The way we vote for president is a subtle disaster for 10 million Americans, more or less, who vote in states dominated by one party or the other. The disaster is for all these voters, of both parties. Not one of their votes can make any appreciable difference in the expected final, national result. The candidates know this. The favored candidate, for example, knows to the vote how many electoral votes the state has, and, to a moral certainty, that he will get every one of them. Since no individual voter in that state has anything more to offer him, he, in return, may offer nothing more to the voter.
This plight of dominant-party-state voters is the principal injustice of our voting system. It can be righted by a small change that has no pernicious side effects.
The change is this: Give states electoral votes in proportion to their total popular vote, not in proportion to their number of congressmen, as the present system does. The leading candidate would then be forced to campaign to assure a large turnout, or risk having his victory deflated.
The minority party opposition would enhance the favorite's national chances by voting for their own candidate. Certainly, they would never do this for a hostile candidate. They might, however, give such tacit, indirect support to an acceptable candidate that offers them the respect and concessions due to a loyal , voting opposition. All voters in these states, in fact, would have vastly increased national impact.
Doubtless voter turnouts would increase as dominant-party-state voters exercised real national voting power for the first time. Recently, the impact would have been greatest on such diverse states as Utah and South Carolina, Mississippi and Massachusetts. Voters in other, close states would keep precisely the same high voting power they enjoy now.
At one time, the select panel of the American Bar Association and many in Congress believed that our system could be perfected by simply electing the candidate with the most raw popular votes nationally. That, however, would destroy the two-party system and expose small- and close-state voters to potentially disastrous candidate strategies. By continuing to vote by states, we avoid those disasters of raw voting.
Ultimately, simple systems like our present one can solve only two kinds of problems: large vs. small state, and close vs. dominant-party state. Our present system, when modified as proposed above, solves both problems as well as any possible simple system can. Raw voting solves neither. It magnifies large- and dominant-party-state votes to the ruin of the others.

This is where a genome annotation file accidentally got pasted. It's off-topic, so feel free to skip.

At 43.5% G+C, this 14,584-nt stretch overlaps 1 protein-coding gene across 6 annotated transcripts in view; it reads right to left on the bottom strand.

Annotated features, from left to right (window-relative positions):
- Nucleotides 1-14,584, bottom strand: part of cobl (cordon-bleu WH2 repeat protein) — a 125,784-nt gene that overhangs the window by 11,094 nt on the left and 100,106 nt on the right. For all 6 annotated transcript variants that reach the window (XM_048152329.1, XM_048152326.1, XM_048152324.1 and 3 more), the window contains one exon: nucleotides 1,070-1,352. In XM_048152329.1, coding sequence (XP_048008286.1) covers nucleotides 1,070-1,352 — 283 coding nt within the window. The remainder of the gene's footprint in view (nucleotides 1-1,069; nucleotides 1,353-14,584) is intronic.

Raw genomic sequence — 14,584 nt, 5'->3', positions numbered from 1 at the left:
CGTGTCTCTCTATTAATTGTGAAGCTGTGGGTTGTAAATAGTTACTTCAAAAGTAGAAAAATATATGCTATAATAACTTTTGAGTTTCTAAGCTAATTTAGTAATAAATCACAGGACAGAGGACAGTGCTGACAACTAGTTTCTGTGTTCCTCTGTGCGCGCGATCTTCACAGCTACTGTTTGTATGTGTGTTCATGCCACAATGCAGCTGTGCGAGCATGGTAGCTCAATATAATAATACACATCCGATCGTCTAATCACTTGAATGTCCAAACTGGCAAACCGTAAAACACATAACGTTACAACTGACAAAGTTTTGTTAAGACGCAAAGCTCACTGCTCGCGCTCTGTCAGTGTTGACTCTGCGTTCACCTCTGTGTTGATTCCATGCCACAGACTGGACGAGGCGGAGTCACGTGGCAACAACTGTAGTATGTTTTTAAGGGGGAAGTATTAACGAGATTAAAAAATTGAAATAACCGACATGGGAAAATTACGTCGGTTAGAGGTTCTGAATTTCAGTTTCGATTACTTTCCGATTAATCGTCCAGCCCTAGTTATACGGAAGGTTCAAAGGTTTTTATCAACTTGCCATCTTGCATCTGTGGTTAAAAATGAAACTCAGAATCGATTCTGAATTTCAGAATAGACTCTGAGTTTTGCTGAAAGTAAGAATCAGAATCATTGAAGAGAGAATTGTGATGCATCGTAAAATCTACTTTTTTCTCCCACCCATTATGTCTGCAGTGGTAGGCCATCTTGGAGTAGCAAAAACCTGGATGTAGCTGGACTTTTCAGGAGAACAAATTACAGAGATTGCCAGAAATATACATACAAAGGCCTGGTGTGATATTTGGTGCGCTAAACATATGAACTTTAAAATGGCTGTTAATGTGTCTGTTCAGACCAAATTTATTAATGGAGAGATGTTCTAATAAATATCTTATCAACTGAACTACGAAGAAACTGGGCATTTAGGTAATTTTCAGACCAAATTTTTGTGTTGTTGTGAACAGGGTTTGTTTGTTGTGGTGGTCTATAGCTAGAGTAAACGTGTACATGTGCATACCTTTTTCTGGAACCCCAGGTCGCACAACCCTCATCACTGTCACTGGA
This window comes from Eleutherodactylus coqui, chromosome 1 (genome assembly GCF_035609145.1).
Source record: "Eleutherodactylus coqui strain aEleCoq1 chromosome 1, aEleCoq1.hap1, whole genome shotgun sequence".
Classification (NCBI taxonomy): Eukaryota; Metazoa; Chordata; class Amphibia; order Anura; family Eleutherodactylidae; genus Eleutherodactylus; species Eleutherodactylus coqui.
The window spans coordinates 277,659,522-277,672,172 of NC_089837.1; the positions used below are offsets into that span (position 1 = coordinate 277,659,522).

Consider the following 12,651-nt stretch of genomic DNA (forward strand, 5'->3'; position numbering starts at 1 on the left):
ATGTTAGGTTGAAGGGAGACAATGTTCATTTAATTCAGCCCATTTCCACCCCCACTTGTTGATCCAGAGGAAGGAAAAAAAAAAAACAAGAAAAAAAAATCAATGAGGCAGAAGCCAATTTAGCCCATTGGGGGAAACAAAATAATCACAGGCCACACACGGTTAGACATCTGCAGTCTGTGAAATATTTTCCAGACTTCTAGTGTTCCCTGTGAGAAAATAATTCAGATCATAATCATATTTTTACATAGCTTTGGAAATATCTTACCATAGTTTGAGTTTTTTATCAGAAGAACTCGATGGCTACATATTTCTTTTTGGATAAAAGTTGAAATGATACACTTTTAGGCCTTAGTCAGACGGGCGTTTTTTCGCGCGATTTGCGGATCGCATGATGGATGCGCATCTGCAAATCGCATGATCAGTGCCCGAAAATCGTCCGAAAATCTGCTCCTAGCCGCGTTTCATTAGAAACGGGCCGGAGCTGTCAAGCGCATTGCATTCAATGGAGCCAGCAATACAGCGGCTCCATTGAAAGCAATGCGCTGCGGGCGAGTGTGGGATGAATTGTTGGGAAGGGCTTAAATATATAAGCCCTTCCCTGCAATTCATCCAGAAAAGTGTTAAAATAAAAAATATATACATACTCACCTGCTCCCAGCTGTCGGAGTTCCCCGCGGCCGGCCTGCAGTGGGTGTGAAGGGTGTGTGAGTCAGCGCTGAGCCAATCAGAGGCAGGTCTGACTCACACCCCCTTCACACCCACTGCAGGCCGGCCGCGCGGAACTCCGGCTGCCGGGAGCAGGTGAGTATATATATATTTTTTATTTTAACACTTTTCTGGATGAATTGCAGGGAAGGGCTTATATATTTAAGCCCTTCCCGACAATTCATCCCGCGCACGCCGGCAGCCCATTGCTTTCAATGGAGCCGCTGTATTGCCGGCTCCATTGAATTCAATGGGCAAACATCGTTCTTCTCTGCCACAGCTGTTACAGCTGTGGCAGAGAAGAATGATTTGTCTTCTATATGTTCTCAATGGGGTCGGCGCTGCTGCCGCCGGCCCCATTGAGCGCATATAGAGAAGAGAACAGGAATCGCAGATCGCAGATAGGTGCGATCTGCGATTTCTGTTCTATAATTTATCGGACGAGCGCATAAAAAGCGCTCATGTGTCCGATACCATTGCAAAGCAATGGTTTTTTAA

The evidence that our present system has solved the large vs. small state problem is this: Winning candidates have always (except in 1888) won a plurality of the raw popular vote. (This suggests that the system is fair to the large states.) They have also always (except narrowly in 1960 and 1976) carried at least half of all the states, most of which are small. (This suggests that the present system is fair to the small states.)
Further, the senatorial votes (two in the electoral college for each state) have been decisive only in 1916, the closest election in history in the electoral vote. (This suggests that the senatorial votes have not distorted our elections - that winning candidates distribute their electoral support broadly and fairly.) The senatorial electoral votes have done their job extremely well, and ought to be kept.
Two senatorial votes now correspond to 400,000 popular votes (1980). That is, 2 is the same fraction of all the congressional electoral votes (436) as 400,000 is of the total (1980) popular vote, 86.5 million. Therefore, under the Maximum Voting Power modification (MVP) proposed above, each state would receive, as electoral votes, its total actual popular vote plus 400,000. If its voters cast 2,000,001 votes, its winner would receive (nationally) 2,000,001 plus 400,000 equals 2,400,001 electoral votes. This small change keeps the best of our system , but ends, finally, an injustice to 10 million or more Americans.